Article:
It's typical to understand the ending of Eric Rohmer's Perceval le Gallois as didactically Christian (for example). By ending with a Passion Play, Rohmer closes up the wandering confusion that had come before, finds a terminus to the imperfect advice offered successively by Mother, mentor, and hermit, and resolves our gormless hero (a "Welsh hick" as one Wikipedia entry terms him) into a good Christian by going so far as to have his Perceval also play Christ. This scene is all the more an authoritative glossing of what came before because only here does Rohmer allow himself to add to Chrétien a new text and, as well, because this scene, uniquely, is in Latin, the paradigmatic language of clerical authority. As the standard line goes, Rohmer has does what we should have expected this good Catholic to have done.
The ending does not work, though, not quite. Here are Finke and Shichtman:
[The Passion Play] is not an apt conclusion to the film because there is nothing in the preceding two hours of film that hints of such an ending. It comes literally, like the Loathly Lady, out of nowhere, To be sure, it does have some basis in Chrétien's text, but there Perceval's visit to the hermit seems far from conclusive, nothing more than yet another episode in a relentlessly episodic--and ultimately unfinished--text. Rohmer clearly wants to create a spiritual film that reflects his Catholic morality and his scholarly sense of the Middle Ages, but he is, in the end, thwarted by his adherence to the letter of Chrétien's resolutely courtly text. The Passion play is not the logical conclusion of the film but a "tearing rupture" (Rider et al., 157) in its fabric that imposes a false sense of closure on the narrative, whose primary interests lie elsewhere. (263)
As much as I recommend Cinematic Illuminations--and I do, highly--I suggest that this reading, part of a larger project of reading the Grail itself as an irreducible anamorphic blot, needs to attend more to where the film actually stops. It's not the Passion Play. When the Passion Play ends, Rohmer cuts, quickly, and here, truly jarringly, to Perceval riding again in the forest, continuing his wandering, no longer in a quest for his mother, now dead, but on a quest for...what?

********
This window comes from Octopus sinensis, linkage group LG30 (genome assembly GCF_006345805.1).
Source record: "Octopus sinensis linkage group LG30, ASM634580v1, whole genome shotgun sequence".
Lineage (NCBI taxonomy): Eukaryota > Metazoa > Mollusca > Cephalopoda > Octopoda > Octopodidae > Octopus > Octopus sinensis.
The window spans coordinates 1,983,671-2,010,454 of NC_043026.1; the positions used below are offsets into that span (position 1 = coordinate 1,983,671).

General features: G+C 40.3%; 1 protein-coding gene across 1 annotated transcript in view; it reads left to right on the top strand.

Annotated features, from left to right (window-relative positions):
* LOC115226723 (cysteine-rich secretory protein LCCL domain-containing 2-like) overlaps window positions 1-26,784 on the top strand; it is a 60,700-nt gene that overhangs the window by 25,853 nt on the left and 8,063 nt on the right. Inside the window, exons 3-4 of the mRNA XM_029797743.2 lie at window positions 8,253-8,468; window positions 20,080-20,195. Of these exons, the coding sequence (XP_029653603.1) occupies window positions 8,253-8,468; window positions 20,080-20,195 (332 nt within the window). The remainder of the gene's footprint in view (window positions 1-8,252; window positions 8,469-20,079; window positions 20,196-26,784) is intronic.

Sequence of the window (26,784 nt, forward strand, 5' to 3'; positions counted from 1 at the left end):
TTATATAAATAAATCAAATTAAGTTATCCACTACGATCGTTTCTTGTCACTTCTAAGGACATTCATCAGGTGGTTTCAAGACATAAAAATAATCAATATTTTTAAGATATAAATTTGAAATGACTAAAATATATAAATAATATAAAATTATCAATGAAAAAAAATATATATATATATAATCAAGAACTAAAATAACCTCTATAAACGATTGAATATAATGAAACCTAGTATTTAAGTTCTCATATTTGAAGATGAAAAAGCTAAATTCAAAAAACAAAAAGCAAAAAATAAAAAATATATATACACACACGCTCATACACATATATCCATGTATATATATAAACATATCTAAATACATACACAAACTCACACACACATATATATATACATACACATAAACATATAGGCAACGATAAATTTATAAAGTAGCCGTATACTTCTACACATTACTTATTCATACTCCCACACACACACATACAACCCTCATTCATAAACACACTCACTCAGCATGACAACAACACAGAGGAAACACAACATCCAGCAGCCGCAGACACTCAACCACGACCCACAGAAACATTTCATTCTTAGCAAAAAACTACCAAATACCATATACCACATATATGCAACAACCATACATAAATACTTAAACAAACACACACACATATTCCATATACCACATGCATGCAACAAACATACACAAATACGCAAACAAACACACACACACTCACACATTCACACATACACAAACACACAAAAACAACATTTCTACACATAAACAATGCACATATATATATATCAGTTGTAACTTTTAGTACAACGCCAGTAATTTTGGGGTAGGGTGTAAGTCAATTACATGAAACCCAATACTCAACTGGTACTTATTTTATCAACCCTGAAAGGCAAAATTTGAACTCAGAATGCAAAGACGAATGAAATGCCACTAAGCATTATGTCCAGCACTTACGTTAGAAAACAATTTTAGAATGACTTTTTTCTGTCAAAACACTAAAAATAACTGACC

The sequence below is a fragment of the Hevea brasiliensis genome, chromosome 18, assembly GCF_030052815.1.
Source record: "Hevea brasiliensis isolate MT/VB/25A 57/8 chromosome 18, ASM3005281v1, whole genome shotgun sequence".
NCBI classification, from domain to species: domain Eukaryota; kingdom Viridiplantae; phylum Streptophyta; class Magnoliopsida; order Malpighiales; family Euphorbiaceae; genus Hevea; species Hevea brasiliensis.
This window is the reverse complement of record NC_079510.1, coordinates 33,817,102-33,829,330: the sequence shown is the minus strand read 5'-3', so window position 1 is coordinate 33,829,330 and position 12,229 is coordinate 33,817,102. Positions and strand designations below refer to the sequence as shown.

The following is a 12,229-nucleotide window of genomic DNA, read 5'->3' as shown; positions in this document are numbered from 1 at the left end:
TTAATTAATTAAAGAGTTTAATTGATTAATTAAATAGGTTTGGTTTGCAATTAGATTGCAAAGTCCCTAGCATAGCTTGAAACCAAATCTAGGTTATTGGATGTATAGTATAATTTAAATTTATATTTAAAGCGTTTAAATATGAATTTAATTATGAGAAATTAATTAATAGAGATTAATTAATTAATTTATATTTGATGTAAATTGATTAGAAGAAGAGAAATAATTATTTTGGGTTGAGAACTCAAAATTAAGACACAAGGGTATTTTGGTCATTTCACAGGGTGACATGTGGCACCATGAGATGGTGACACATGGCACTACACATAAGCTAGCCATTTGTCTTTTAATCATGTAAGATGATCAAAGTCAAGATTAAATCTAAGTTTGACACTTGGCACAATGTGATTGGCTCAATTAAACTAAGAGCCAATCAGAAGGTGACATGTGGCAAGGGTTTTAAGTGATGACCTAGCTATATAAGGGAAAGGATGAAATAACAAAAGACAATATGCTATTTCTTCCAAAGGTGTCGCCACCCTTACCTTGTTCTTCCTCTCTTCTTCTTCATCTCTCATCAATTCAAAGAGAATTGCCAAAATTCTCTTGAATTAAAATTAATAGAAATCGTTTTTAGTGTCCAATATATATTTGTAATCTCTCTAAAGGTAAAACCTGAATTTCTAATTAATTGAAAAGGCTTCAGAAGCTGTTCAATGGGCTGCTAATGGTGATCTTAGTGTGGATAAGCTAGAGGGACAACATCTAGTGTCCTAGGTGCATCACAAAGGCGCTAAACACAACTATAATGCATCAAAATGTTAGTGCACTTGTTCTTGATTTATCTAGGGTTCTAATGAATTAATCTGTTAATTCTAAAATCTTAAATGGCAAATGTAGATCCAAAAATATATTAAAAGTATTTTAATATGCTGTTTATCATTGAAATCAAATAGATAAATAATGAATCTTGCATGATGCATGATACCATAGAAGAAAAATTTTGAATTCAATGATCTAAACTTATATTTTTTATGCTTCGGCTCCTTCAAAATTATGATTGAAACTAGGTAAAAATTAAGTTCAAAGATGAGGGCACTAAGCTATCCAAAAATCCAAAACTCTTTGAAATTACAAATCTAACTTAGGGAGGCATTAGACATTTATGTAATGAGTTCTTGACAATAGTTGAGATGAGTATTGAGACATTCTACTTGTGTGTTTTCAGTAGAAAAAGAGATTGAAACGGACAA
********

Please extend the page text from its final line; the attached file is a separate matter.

Such an ending recalls, of course, the ending of any number of Westerns (one version here); it also invites continuation, a properly medieval approach to a Perceval narrative. But this ghost ending (ghostly because it is an ending after an ending, barely acknowledged by the criticism) also frustrates the "false closure [of] the narrative." With this unending wandering in mind, we no longer need draw out Rohmer's symptoms, or accuse him of piety, as we good secular people often do. Rohmer beat us to it. He builds the critique of "false closure" into his film, or, understood differently, extends the film past its ending into an unending, haunting the Passion Play and his own glossing of the narrative with what frustrates any foreclosure or eschaton of significance.